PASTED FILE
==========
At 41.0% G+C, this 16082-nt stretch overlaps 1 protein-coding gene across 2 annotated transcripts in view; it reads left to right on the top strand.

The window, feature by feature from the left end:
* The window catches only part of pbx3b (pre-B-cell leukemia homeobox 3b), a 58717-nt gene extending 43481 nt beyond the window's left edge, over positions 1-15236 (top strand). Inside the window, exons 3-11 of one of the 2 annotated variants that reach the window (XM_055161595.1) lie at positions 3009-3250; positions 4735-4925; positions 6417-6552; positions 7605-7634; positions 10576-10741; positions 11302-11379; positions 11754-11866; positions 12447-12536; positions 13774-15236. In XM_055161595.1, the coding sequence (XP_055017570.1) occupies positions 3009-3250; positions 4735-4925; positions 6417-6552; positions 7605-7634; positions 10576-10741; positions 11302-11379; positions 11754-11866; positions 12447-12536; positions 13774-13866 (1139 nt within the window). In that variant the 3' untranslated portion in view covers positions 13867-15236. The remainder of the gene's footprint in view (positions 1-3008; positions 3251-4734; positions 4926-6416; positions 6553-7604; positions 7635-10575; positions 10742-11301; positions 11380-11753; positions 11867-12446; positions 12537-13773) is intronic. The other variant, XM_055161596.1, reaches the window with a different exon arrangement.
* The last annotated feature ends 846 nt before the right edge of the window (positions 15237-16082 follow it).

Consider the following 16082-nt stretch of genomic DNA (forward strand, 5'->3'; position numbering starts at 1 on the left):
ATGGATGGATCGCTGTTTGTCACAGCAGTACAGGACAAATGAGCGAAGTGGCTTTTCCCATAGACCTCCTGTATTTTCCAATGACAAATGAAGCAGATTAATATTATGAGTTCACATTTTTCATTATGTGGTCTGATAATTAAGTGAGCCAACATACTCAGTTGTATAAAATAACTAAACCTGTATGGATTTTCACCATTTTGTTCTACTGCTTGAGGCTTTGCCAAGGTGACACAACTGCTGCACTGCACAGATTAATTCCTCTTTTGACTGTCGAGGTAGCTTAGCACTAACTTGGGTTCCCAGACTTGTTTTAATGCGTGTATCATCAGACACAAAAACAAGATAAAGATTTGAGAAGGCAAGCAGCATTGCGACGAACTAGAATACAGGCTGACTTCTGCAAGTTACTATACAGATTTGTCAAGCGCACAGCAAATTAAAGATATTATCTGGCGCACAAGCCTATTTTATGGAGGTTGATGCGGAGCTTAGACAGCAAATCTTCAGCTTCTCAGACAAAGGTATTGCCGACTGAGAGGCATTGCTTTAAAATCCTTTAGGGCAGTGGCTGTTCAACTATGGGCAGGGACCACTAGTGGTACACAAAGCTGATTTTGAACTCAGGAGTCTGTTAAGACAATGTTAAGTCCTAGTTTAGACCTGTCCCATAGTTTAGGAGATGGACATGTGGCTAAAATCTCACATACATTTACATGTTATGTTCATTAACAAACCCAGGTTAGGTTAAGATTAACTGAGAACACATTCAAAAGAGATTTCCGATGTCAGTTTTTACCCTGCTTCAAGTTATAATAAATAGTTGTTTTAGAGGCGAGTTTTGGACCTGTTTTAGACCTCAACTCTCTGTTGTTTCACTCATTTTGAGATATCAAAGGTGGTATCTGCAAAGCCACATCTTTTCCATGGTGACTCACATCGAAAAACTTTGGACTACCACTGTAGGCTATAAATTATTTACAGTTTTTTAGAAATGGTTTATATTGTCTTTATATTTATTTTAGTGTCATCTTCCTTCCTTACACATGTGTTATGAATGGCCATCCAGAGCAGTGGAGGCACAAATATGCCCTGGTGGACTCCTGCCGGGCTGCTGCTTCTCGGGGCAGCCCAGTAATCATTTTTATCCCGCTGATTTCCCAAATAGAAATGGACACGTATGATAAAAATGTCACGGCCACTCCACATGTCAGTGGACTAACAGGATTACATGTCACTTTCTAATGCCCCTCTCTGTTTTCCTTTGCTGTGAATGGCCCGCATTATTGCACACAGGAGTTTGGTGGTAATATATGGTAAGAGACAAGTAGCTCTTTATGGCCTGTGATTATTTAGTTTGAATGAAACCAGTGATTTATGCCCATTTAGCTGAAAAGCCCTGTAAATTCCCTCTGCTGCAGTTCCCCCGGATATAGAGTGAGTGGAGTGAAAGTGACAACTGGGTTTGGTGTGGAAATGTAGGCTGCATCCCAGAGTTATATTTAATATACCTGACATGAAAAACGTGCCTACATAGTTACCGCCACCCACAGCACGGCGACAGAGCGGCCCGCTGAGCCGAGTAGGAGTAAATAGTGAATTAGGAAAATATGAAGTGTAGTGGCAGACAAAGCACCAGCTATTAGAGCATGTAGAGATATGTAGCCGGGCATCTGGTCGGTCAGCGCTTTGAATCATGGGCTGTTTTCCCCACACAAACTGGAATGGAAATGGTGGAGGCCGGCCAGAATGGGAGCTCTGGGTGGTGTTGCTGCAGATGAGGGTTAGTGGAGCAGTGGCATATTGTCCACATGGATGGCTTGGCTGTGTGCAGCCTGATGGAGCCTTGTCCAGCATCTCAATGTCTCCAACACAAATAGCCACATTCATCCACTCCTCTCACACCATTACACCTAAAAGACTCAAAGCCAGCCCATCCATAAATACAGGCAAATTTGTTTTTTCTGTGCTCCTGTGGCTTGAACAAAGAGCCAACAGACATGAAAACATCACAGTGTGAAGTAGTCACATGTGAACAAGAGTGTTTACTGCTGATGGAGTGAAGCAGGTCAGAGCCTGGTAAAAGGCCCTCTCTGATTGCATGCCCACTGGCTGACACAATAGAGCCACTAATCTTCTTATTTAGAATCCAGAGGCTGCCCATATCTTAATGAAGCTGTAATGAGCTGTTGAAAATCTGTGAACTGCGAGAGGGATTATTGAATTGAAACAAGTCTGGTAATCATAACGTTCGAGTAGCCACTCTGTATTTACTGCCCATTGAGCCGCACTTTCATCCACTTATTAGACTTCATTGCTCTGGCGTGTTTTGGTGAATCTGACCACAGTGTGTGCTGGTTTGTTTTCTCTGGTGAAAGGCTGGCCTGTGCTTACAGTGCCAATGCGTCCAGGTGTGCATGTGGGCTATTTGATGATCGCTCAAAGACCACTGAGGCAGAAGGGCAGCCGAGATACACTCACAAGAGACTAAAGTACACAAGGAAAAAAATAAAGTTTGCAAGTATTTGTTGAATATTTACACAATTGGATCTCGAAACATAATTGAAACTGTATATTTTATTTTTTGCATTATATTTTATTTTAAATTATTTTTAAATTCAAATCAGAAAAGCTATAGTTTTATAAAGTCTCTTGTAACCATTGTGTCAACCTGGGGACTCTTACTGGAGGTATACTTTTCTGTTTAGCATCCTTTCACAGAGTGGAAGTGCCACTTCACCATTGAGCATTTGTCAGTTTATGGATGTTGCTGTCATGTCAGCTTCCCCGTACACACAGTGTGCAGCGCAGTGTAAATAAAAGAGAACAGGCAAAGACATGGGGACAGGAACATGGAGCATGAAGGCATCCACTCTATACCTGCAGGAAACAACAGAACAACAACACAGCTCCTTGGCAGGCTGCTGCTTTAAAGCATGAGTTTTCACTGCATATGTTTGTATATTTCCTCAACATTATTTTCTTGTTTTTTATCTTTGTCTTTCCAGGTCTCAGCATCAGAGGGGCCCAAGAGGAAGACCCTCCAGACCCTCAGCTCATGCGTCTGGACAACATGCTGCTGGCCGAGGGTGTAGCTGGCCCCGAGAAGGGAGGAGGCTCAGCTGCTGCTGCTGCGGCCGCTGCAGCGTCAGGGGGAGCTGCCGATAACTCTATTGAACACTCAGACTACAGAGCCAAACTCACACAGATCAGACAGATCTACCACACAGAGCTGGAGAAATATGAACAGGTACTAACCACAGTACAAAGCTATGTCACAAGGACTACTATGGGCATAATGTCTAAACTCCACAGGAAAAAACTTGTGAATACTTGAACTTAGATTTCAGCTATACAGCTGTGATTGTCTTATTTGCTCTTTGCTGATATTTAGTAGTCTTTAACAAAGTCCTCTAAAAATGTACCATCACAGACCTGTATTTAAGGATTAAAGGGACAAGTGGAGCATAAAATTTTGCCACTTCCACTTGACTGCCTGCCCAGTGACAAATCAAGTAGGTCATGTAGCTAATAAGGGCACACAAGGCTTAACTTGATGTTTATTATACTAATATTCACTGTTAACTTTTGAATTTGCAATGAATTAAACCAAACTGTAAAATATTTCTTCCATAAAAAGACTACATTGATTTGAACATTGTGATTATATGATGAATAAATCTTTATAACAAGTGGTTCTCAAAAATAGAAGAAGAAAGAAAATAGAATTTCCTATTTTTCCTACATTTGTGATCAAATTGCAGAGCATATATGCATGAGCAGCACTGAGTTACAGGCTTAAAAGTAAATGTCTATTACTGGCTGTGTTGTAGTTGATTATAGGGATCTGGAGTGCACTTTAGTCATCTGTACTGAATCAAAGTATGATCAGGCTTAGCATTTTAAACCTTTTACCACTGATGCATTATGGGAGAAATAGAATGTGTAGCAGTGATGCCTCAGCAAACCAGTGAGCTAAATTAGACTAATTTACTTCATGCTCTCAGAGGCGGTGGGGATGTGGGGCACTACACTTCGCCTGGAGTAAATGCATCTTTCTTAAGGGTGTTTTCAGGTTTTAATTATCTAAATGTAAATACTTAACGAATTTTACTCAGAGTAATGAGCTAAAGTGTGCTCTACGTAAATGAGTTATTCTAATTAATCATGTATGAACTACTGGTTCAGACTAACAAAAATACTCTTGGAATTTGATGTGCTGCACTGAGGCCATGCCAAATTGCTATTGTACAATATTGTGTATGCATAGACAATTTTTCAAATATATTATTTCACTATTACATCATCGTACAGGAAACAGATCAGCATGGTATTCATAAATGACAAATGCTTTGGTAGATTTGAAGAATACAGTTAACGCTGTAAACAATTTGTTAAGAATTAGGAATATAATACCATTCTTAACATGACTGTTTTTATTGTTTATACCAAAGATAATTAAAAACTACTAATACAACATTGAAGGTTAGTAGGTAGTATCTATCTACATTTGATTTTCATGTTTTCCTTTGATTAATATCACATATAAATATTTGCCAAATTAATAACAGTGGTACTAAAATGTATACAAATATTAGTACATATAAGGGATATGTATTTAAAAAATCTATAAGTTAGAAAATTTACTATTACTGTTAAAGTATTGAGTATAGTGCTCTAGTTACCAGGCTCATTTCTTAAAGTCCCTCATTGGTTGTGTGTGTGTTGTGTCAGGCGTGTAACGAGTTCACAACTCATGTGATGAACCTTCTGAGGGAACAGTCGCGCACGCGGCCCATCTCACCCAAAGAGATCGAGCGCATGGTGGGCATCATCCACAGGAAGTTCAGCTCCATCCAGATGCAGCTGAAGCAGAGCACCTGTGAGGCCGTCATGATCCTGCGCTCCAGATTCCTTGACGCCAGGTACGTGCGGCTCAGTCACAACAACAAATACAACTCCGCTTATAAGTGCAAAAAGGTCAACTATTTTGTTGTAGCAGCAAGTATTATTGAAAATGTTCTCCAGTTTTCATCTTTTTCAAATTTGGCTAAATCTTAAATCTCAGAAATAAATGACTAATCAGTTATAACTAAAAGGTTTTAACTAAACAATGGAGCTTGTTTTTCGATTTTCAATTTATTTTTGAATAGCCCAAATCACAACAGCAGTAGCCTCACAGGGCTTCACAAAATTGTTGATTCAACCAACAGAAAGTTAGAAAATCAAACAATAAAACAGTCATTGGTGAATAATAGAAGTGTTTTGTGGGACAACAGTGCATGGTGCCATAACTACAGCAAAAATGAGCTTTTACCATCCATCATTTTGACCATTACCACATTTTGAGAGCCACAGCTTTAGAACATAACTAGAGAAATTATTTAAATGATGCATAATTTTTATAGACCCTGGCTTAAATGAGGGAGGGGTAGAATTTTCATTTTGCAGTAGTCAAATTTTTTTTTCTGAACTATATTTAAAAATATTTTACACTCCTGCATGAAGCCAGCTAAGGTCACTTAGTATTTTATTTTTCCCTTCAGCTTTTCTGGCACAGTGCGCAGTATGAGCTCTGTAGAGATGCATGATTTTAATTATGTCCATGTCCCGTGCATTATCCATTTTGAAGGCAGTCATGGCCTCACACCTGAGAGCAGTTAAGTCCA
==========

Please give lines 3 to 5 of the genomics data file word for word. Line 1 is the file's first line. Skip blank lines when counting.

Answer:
* The window catches only part of pbx3b (pre-B-cell leukemia homeobox 3b), a 58717-nt gene extending 43481 nt beyond the window's left edge, over positions 1-15236 (top strand). Inside the window, exons 3-11 of one of the 2 annotated variants that reach the window (XM_055161595.1) lie at positions 3009-3250; positions 4735-4925; positions 6417-6552; positions 7605-7634; positions 10576-10741; positions 11302-11379; positions 11754-11866; positions 12447-12536; positions 13774-15236. In XM_055161595.1, the coding sequence (XP_055017570.1) occupies positions 3009-3250; positions 4735-4925; positions 6417-6552; positions 7605-7634; positions 10576-10741; positions 11302-11379; positions 11754-11866; positions 12447-12536; positions 13774-13866 (1139 nt within the window). In that variant the 3' untranslated portion in view covers positions 13867-15236. The remainder of the gene's footprint in view (positions 1-3008; positions 3251-4734; positions 4926-6416; positions 6553-7604; positions 7635-10575; positions 10742-11301; positions 11380-11753; positions 11867-12446; positions 12537-13773) is intronic. The other variant, XM_055161596.1, reaches the window with a different exon arrangement.
* The last annotated feature ends 846 nt before the right edge of the window (positions 15237-16082 follow it).

Consider the following 16082-nt stretch of genomic DNA (forward strand, 5'->3'; position numbering starts at 1 on the left):